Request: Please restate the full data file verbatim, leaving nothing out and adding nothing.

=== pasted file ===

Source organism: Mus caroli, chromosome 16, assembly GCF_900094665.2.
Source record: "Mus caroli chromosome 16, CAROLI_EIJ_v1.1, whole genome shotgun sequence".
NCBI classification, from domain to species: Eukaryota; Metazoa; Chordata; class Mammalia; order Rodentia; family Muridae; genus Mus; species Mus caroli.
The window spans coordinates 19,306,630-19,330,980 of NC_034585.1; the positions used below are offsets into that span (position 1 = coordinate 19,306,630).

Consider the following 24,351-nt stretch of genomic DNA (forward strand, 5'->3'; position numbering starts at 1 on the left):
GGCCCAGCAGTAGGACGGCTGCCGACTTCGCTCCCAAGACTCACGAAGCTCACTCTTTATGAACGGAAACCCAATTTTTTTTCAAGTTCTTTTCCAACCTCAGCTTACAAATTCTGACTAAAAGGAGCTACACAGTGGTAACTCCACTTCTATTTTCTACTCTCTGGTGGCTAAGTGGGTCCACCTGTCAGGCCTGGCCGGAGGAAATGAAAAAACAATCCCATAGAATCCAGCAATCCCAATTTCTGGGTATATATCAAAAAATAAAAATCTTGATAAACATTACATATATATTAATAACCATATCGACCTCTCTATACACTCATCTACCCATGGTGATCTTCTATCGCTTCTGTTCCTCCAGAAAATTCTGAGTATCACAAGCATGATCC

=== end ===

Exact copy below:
Source organism: Mus caroli, chromosome 16, assembly GCF_900094665.2.
Source record: "Mus caroli chromosome 16, CAROLI_EIJ_v1.1, whole genome shotgun sequence".
NCBI classification, from domain to species: Eukaryota; Metazoa; Chordata; class Mammalia; order Rodentia; family Muridae; genus Mus; species Mus caroli.
The window spans coordinates 19,306,630-19,330,980 of NC_034585.1; the positions used below are offsets into that span (position 1 = coordinate 19,306,630).

Consider the following 24,351-nt stretch of genomic DNA (forward strand, 5'->3'; position numbering starts at 1 on the left):
GGCCCAGCAGTAGGACGGCTGCCGACTTCGCTCCCAAGACTCACGAAGCTCACTCTTTATGAACGGAAACCCAATTTTTTTTCAAGTTCTTTTCCAACCTCAGCTTACAAATTCTGACTAAAAGGAGCTACACAGTGGTAACTCCACTTCTATTTTCTACTCTCTGGTGGCTAAGTGGGTCCACCTGTCAGGCCTGGCCGGAGGAAATGAAAAAACAATCCCATAGAATCCAGCAATCCCAATTTCTGGGTATATATCAAAAAATAAAAATCTTGATAAACATTACATATATATTAATAACCATATCGACCTCTCTATACACTCATCTACCCATGGTGATCTTCTATCGCTTCTGTTCCTCCAGAAAATTCTGAGTATCACAAGCATGATCC